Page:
Elizabeth Blackadder: An Art Exhibition. A Review

by giselletellstales

Exhibited at the Scottish National Gallery until 2nd January 2012


This exhibition marks Blackadder’s art career, beginning with her intense charcoal drawings in her student days in Italy; to her amazing way with watercolour, producing pictures of nature – birds, fruits, cats, orchids, irises – with the most glowing results.

It is apparent that she has a highly energetic analysis of the world. Her keen attention to the fine details is what I love best. She portrays a harsh, cold scene in her early painting of a winter landscape at Assisi in Italy. I truly admired the subtle way she enhanced the picture with the texture of her oils – the fluff on a cloud, and in a separate painting “Church on Brittany”, the embossed ridges on a chimney.

She is harmonious with her use of colour in “Church at Treguer” and in her various paintings of still life, a theme of which she eventually settles on.  Her contrast of colour and movement is evident within “Grey Table with Easter Eggs”. It is a careful analysis and portrayal of space between objects on a table surface. Just brilliant.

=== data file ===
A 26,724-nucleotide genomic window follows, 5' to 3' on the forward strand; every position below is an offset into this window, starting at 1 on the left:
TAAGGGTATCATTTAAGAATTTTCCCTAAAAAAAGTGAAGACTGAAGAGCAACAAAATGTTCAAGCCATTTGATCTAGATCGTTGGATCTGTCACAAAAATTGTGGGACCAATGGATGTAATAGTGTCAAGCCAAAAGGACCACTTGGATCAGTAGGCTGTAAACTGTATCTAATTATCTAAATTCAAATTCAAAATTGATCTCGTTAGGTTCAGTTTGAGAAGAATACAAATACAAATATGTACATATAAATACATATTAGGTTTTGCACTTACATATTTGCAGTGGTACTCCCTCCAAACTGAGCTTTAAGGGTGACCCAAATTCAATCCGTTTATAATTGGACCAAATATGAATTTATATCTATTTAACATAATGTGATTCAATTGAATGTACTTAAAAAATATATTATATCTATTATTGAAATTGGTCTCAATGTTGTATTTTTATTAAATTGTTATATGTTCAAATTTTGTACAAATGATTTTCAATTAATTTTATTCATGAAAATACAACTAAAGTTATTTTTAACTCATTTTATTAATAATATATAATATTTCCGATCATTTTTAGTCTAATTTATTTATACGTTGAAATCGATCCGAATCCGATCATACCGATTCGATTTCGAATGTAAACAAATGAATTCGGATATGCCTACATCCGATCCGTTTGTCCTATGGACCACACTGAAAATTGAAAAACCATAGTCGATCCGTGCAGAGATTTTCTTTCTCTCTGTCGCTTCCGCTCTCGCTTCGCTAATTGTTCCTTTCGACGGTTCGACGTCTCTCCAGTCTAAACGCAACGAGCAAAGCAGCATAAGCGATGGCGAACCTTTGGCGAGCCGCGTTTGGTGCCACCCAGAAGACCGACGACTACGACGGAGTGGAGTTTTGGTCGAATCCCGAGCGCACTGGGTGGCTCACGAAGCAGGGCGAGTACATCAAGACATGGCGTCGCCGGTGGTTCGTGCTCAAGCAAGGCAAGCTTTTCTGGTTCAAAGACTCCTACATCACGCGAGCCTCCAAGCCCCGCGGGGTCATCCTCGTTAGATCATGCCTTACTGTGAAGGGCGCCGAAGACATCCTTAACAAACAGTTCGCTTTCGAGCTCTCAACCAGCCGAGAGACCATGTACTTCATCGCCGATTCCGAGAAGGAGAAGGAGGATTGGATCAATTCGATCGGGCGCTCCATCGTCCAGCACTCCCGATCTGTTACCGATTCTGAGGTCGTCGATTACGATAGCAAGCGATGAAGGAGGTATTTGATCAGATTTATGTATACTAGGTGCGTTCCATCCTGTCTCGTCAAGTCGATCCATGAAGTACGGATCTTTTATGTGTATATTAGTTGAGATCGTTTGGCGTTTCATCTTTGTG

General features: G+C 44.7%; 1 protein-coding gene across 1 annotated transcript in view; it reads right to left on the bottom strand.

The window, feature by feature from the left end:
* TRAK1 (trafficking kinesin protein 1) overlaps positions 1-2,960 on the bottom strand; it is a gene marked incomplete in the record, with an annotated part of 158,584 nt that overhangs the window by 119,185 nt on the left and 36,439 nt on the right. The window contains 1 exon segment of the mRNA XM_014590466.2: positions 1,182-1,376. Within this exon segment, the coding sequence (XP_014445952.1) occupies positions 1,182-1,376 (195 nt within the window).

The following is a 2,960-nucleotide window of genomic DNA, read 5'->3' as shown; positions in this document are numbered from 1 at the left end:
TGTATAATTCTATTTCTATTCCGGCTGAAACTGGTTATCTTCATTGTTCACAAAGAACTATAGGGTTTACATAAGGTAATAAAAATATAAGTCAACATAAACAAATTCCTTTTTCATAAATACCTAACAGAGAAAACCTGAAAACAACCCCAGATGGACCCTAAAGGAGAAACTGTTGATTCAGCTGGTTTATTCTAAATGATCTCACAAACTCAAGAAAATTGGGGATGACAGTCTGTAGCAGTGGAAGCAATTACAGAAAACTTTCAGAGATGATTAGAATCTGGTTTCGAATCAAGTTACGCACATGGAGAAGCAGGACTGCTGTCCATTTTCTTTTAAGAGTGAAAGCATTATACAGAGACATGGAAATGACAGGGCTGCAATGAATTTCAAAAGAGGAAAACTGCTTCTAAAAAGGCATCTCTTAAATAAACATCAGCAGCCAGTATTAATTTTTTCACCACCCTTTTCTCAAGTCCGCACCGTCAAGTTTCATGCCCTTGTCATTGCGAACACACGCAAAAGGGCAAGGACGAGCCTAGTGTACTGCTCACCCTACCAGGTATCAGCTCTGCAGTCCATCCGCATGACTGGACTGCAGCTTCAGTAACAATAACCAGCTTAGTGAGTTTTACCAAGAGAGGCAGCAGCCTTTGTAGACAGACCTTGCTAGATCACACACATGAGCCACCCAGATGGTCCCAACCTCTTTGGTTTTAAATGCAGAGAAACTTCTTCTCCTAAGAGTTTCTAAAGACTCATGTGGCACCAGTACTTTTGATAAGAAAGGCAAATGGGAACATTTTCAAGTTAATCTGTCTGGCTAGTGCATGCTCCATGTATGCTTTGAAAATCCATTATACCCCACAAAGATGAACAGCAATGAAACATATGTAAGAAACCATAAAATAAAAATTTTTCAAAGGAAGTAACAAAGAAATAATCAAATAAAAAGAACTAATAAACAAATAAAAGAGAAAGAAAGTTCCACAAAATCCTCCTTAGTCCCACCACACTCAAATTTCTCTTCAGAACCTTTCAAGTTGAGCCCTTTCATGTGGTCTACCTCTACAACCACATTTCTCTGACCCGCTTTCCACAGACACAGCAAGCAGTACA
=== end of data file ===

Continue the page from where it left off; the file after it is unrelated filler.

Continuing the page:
She is bold at times, particularly with her use of colour in certain Japanese paintings, emerging with a striking result in a burst of red. There is a contrast all the time within this radical approach. There is domestic peace and happiness, and a sense of looking in, with the viewer somewhat peering privately into another person’s life. Within “Tulips & Indian Painting”, it is honed with atmosphere and drama. She paints the drabness of the wallpaper and peppers it with life all throughout – an image of a living plant, a burst of bloom and Indian musicians.

Her travels developed and inspired her artistic approach. She collected trinkets during her travels – an ornament, a decorated box – which also found their way into her work.

Notable of all her watercolour paintings were of Orchids (1988-89) which displays her immensely observant eye, her (bearded) Irises and Exotic Fruits. In the latter she portrays the fruits atis (sugar-apple) and mangosteen, native to where I grew up. It was a delight to discover this. Here is an image of only the two fruits:

Photo credits:

First image – Allposters.co.uk

Second image – Royal Academy of Arts

Third image – Mcgillduncangallery.com

Fourth image – Mutualart.com